Friday, July 29, 2011

July 29: Scarlet Tanager

A friend has wanted to see a scarlet tanager for a long time, so this morning we embarked on a tanager quest. I knew there was at least one hanging out on the Ducktrap River Preserve this spring, so I suggested we go back there, though I had no idea if he'd still be hanging around singing. As it turned out, I was surprised by how many birds were still singing. We heard at least half a dozen Blackburnian warblers squeaking way above our heads in the old hemlocks. A family of four white-breasted nuthatches flew to a nearby tree trunk and foraged, the young pausing now and then to beg, the adults still giving in to the impulse to feed them. A hermit thrush's flute song rose from within a stand of pines, and goldfinches twittered overhead.

As we paused among the shade of the hemlocks on a ridge above the river, trying to actually see one of the Blackburnians, my ears picked up on a distant, raspy warble. A tanager! It sounded like he was on the other side of the river, in dense woods, but as we listened, he seemed to come a bit closer. We decided to head down the slope to the river in hopes of catching a glimpse of this brilliant red bird.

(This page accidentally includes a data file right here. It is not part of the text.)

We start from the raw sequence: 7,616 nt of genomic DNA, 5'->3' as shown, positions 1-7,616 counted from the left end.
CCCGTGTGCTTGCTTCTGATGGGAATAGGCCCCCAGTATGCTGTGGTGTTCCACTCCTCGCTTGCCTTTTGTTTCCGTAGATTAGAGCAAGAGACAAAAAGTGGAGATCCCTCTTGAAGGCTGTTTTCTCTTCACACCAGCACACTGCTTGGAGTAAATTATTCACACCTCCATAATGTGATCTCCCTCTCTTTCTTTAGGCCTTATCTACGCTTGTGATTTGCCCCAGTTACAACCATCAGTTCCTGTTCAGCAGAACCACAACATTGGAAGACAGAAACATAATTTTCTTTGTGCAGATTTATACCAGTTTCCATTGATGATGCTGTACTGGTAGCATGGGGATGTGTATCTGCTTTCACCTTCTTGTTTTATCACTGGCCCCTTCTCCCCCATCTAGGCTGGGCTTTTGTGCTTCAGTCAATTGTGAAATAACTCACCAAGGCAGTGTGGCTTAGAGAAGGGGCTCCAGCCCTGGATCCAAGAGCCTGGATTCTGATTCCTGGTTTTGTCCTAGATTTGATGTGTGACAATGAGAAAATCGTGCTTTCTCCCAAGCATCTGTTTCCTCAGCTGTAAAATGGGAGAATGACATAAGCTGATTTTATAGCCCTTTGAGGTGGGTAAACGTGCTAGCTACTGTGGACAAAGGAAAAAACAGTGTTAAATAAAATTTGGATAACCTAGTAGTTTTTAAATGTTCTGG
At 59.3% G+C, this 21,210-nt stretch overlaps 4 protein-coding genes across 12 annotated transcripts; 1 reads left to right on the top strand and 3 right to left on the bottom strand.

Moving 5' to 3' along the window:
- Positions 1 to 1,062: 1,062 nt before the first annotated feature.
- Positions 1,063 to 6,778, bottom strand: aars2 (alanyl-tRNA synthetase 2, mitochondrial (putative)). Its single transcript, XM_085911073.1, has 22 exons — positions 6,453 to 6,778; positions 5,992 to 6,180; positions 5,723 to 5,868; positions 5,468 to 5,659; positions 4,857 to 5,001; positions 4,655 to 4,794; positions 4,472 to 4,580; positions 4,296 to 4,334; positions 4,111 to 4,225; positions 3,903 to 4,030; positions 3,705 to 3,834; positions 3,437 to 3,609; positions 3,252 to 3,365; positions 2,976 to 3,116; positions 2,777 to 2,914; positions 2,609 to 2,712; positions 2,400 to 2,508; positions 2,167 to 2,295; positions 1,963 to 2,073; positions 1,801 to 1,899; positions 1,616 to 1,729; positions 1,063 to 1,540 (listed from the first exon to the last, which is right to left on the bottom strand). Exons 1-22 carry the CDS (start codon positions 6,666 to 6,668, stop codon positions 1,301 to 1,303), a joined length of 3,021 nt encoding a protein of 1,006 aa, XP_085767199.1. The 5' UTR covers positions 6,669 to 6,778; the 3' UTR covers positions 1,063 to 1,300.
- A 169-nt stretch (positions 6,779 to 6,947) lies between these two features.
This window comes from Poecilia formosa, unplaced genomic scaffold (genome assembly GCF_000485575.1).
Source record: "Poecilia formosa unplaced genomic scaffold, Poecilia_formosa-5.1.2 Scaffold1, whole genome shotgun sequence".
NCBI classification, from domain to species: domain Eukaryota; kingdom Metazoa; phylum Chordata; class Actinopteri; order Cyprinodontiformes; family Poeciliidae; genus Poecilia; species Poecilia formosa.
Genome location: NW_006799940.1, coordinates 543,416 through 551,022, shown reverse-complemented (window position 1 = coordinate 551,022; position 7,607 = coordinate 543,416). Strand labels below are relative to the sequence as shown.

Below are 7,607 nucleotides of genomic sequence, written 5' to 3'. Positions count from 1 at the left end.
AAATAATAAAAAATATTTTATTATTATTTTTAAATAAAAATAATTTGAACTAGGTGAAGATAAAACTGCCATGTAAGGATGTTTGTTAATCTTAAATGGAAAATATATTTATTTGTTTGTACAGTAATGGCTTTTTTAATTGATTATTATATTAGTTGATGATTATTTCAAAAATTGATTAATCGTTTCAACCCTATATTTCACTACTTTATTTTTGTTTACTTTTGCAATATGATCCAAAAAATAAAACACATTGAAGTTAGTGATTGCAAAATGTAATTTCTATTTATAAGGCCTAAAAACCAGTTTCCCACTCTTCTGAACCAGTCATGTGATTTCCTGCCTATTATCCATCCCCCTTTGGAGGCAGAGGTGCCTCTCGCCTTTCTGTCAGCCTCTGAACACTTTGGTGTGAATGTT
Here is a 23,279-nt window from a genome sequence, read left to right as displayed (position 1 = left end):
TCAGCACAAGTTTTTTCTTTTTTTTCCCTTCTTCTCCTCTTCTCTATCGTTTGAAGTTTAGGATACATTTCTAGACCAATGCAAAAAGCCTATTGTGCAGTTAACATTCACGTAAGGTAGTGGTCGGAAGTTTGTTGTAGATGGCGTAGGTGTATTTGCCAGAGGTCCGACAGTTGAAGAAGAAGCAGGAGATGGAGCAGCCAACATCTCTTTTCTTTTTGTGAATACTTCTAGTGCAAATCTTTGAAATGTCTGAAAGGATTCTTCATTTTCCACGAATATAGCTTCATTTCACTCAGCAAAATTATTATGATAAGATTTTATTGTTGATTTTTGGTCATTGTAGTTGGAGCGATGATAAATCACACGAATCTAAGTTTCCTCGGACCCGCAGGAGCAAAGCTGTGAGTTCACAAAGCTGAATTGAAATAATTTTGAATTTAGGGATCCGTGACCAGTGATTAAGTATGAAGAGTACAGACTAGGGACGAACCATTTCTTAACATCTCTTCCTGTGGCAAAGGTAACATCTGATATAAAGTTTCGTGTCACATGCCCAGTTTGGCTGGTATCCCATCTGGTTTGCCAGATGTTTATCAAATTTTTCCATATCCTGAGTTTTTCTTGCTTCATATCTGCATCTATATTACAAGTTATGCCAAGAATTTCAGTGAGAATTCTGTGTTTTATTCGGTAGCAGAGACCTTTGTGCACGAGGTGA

The river was beautiful in the morning sun, its mossy banks a bright, verdant green, the water low in this dry season and tea-colored due to tannins from the surrounding hemlocks. Water bugs skipped around on its surface, while tiny fish--were they salmon parr?--darted in shaded shallows. We sat on a big rock and listened. Tantalizingly close, the tanager sang over and over. Another tanager farther up river answered him. They sang back and forth for a while, the sound shifting as they flew to different perches. But we never saw either one.

No matter. My friend and I agreed it was time well spent in the company of each other, the river, and the birds singing around us. And on our hike out, an ovenbird--a notoriously hard-to-see warbler--popped up and gave us a quick glimpse. You don't always find what you go looking for, but sometimes what you do discover is just as meaningful.

She survived cancer.
Tanager's riverside song
seems blessing enough.

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